There is nothing wrong with wanting a family of one’s own. Those who mutter about selfishness and over-population should, but rarely do, have as much censure for people like me, for whom reproduction was straightforward, as they do for those for whom the route is more difficult. But paid surrogacy, involving the exploitation of those disadvantaged by sex, race, class and global inequalities, is not an acceptable solution to infertility, regardless of whether the cause can be connected to other forms of structural oppression.
I’d like to think the problem is not that our restructuring of the family is too radical, but not yet radical enough. If you can convince yourself that a woman’s ties to the baby she bears can be contractually relinquished, why is it so hard to convince yourself that the child you raise need not have any of your genetic matter? Why is the body so important as an idea, but not when it involves actual flesh, blood and pain?
What it comes down to is always the same thing: some people are seen to count more than others. And fine, we can outsource the not-counting to other people, other bodies, other countries. But is this really as far as we want to go?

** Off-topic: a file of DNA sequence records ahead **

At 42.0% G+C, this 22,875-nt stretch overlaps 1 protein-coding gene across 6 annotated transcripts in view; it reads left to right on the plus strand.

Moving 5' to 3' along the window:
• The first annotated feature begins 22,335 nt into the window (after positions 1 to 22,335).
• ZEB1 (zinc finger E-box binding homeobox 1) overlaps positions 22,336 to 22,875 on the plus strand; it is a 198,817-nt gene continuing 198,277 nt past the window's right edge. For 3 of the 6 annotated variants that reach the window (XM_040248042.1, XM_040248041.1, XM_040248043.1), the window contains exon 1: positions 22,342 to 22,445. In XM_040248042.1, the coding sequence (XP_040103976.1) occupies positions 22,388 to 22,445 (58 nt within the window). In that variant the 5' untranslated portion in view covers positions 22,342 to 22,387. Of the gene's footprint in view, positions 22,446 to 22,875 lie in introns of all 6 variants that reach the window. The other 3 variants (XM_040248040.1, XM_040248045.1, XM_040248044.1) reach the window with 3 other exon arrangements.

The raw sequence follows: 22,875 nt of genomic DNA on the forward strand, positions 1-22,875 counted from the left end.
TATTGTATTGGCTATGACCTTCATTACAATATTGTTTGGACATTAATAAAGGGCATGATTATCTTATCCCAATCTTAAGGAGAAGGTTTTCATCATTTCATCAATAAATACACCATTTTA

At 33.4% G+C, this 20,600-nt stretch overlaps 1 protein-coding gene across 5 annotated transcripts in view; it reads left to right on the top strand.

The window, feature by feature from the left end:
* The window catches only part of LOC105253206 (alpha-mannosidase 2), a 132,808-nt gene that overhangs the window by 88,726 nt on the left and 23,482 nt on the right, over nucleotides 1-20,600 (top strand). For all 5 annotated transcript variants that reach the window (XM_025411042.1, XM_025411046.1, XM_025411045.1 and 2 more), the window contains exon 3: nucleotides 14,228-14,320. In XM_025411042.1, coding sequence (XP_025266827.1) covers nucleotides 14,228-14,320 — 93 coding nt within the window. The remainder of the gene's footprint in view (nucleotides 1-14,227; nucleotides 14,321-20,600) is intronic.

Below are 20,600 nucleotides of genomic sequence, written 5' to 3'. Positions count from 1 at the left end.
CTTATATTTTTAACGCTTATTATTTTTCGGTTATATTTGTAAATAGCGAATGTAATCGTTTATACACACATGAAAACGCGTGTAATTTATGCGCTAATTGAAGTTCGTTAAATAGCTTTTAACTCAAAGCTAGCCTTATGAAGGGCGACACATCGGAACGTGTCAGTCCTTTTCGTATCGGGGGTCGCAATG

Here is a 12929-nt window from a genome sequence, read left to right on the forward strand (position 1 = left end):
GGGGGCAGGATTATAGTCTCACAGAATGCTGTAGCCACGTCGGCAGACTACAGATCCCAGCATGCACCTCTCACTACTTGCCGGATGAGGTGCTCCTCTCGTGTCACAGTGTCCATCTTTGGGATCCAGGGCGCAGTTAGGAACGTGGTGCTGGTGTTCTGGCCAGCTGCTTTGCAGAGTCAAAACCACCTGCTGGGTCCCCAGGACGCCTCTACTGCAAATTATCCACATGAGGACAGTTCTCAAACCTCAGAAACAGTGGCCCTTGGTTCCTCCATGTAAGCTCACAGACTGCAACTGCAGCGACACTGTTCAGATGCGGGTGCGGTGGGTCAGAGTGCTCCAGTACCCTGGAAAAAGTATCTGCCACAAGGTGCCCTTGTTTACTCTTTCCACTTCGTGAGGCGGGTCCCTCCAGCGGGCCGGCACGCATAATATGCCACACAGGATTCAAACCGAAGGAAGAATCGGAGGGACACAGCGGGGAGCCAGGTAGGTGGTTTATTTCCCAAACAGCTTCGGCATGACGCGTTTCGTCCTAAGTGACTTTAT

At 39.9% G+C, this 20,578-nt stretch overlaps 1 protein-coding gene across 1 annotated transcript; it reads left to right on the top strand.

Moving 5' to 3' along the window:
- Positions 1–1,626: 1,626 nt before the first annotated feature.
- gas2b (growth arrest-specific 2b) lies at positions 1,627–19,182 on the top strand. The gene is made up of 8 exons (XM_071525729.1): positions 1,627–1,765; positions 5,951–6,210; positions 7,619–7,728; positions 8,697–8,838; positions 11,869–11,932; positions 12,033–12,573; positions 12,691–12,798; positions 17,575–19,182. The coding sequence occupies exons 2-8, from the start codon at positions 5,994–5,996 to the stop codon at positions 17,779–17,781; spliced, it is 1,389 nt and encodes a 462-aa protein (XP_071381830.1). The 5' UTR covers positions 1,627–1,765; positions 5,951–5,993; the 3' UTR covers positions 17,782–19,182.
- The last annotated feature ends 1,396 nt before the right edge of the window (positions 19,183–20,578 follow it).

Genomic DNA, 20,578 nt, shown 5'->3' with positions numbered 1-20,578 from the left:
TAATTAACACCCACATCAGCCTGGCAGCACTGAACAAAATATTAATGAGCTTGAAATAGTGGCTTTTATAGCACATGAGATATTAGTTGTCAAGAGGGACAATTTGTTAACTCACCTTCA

Since the disgraceful Baby Gammy case last year, in which an Australian couple left a twin boy with his birth mother when it was discovered he had Down’s syndrome, Thailand has banned foreigners and same-sex couples from accessing surrogacy services. Now only married heterosexuals are allowed to use surrogates, with at least one of the couple required to be Thai. No one is allowed to gain financially from the transaction.
But will this shift in legislation put an end to the inherent abuse in what can be described as womb trafficking? I doubt it. In order to put a stop to this increasingly normalised practice, we need to understand the reality of what surrogacy entails.
Commercial surrogacy breeds exploitation, abuse and misery. Although the poster girl of surrogates is typically a white, blonde, smiling women who is carrying a baby in order to make a childless couple happy, the truth is far less palatable.
Women in the global south are often pimped by husbands and criminal gangs into renting their wombs to rich western couples. For women in India for example, this is a particular problem. I have interviewed rich, white British gay couples who told me they chose India for surrogacy services because it was considerably cheaper than the US (where the surrogacy business is booming), with one couple admitting it was reassuring that the women are required to live in a clinic for the duration of the pregnancy so they can be monitored by the “brokers” throughout.